AWOL was the one who put me on my first project. He put out, like, this mixtape. It was a compilation called Noise. I had known AWOL for a few years but he got the homies from EX2 to come and do some shit. So AWOL was the first one to put me on an actual project, and around '94 was when we first started going to Project Blowed so a lot of stuff, for me, got really opened up. When I started going to the Blowed I got hip to Freestyle Fellowship. I got hip to Hip Hop Kclan, CVE, and the cats who were doing the choppin' and the whole Good Life movement, really. And that was the early set for my career as a musician.

Can you talk about the recording of Noise and Three Eyed Cowz? Did AWOL just have his own home studio?

    Yeah, AWOL had an apartment where he stayed and he had a room where he would record with his DJ equipment set up or whatever. He was the first person I saw who had a sampler and who was putting his own stuff together, his own beats. And AWOL was known all through Whittier already. I would say he was probably the most O.G. out of Whittier.

Right, 'cause he even had the Midevil Hermits in the early 90's.

    Yeah, he had a song called "30 Feet Unda" with Midevil Hermits on a record compilation called Spittin' Lingo. That shit was hard! His homie Pancreas and a couple other homies he had from Midevil Hermits, they were all O.G. But AWOL was way ahead of his time. I would say, in Whittier, he's the root of the tree of all the underground shit because he was the one who knew what was up with the whole Los Angeles game and he was from Massmen or whatever. From my perspective, AWOL gets the most respect just for being O.G. like that. He used to record stuff just right in his crib. We recorded all the Three Eyed Cowz stuff - Tommy V had some vocal tracking equipment, an 8-track tape deck or whatever. I think AWOL did his recording on an 8-track too. Some of the Three Eyed Cowz stuff was recorded in San Francisco when they went up to visit Tommy V and his homies out there. That's how he met Nonaim and got Rashonel on a track, or whatever. All that stuff was self-recorded. AWOL was doing all the recording and engineering and all that.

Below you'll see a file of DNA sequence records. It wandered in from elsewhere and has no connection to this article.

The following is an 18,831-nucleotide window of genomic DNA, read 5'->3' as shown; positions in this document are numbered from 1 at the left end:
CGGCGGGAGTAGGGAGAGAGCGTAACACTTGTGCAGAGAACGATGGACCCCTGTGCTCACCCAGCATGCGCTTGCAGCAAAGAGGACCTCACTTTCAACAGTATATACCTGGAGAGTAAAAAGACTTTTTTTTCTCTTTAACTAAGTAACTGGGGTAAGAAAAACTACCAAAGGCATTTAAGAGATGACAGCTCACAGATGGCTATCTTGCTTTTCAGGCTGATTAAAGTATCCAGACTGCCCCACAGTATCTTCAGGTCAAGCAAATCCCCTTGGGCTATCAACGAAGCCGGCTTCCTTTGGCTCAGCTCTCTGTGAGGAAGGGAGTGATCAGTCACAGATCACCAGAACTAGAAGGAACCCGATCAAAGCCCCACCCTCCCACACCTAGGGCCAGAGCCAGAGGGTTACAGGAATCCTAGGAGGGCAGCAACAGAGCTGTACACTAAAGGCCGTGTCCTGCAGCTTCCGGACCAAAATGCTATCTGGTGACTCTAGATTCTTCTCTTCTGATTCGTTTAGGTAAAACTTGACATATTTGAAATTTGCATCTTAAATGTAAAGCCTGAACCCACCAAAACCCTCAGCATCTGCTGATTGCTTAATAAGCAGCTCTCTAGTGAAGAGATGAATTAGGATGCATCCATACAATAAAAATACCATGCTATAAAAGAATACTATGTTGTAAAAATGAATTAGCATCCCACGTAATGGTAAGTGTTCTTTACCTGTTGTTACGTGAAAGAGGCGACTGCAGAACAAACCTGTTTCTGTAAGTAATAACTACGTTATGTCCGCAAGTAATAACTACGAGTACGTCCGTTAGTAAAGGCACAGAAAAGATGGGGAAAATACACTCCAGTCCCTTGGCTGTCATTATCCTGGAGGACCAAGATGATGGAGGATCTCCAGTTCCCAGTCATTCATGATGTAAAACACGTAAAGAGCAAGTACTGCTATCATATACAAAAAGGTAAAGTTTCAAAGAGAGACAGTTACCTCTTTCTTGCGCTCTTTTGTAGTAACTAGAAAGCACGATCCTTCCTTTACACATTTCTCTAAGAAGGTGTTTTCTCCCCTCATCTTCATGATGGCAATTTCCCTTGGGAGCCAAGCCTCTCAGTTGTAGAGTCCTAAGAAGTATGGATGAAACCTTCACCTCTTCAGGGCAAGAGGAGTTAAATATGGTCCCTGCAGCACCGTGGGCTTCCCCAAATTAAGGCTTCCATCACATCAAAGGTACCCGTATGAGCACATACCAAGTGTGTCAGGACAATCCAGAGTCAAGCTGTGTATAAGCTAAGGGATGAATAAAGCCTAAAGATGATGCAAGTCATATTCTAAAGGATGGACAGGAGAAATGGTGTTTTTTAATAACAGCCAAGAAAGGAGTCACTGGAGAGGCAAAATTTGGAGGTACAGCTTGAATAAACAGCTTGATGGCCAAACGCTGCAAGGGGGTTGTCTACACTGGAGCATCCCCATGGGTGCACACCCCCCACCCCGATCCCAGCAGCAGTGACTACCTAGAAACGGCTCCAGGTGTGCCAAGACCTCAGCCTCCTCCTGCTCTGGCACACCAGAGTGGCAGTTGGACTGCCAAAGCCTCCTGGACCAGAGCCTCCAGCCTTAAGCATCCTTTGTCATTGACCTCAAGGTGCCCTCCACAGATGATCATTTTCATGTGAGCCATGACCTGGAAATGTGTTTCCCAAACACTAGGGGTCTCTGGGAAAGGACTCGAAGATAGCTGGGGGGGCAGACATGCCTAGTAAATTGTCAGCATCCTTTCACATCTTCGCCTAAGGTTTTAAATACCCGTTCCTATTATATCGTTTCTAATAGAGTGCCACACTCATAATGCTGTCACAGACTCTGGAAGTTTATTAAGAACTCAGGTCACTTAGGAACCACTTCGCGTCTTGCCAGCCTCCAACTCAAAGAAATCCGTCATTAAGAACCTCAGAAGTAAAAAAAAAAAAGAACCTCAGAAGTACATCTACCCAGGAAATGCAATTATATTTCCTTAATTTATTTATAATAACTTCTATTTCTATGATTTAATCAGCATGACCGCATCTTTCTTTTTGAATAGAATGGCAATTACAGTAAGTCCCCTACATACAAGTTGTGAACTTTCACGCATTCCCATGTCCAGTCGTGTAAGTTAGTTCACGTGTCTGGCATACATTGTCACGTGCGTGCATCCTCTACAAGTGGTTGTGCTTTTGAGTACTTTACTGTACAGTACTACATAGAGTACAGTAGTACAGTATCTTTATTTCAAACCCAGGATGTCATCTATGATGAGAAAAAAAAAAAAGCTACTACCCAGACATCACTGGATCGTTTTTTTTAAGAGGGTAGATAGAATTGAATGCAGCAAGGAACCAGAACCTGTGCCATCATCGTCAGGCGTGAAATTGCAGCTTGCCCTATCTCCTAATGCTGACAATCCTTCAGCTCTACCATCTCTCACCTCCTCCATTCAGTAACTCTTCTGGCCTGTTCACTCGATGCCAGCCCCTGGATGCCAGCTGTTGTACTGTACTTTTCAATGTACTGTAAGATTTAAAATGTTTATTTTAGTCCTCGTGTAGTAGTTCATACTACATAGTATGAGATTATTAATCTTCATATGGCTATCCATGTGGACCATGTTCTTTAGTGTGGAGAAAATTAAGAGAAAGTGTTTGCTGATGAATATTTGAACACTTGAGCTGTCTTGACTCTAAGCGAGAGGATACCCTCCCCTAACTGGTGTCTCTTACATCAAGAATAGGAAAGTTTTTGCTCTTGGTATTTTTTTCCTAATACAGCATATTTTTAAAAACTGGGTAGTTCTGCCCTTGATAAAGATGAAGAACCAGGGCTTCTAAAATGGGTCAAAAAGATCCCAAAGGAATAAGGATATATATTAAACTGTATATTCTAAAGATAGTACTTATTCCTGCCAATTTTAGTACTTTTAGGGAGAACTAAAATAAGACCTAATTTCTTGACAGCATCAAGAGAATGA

I know the first EX2 release was the LMNTL EP but Undersounds of the 562 was recorded first, right?

    Nah, see, when we were trying to put shit together, Gel was the one who was really business oriented. He was the one who wanted to put together a plan or a project, you feel me? 'Cause we were just doing the homie shit, recording just to hear it and bump it for people. Gel was like, "We need to put some money together and we need to get Massive, who was another one of AWOL's homies, to do some tracks for us." So we all put some money together. I think it was like $50 each, so, you know, a couple hundred bucks and we shot it to Massive and he put some tracks together for us. The Undersounds was being recorded kind of at the same time. Most of it, though, was recorded after we recorded the stuff for the LMNTL EP. The reason it was kind of held as it's own project was because the production was done by Massive where Undersounds was all Sirk. Sirk was like the big financial backer, basically. He was the homie, you know? We all kicked it. We were really close. He was part of the crew. He was the one who did the business end of, like, trying to get us published. He did the distribution and he was up on game on a lot of the networking that needed to be done. And he'd also make his own tracks and he did most of the recording for the EX2 projects.

    The last project we did, Resurgence, by that time it was already Pro Tools era, you know, home DAW era so, I mean, I have my own equipment. Gel has Pro Tools at his crib. So that was a little more of a collaborative movement in terms of who was recording what. But for EX2 stuff, it would always end up getting shot to a dude named Meno, who did some engineering and recording for Psycho Realm and some other pretty big bands. He had, like, an O.G. and really high tech and very professional set up - a big ass room and a big vocal booth and all that - so a lot of the stuff that we recorded after Undersounds - we recorded a lot of stuff there too, now that I think about it. We used to shoot him some cash and go and do some sessions there. Those were the times where we had to figure out where to record whereas now we can just record at home or whatever.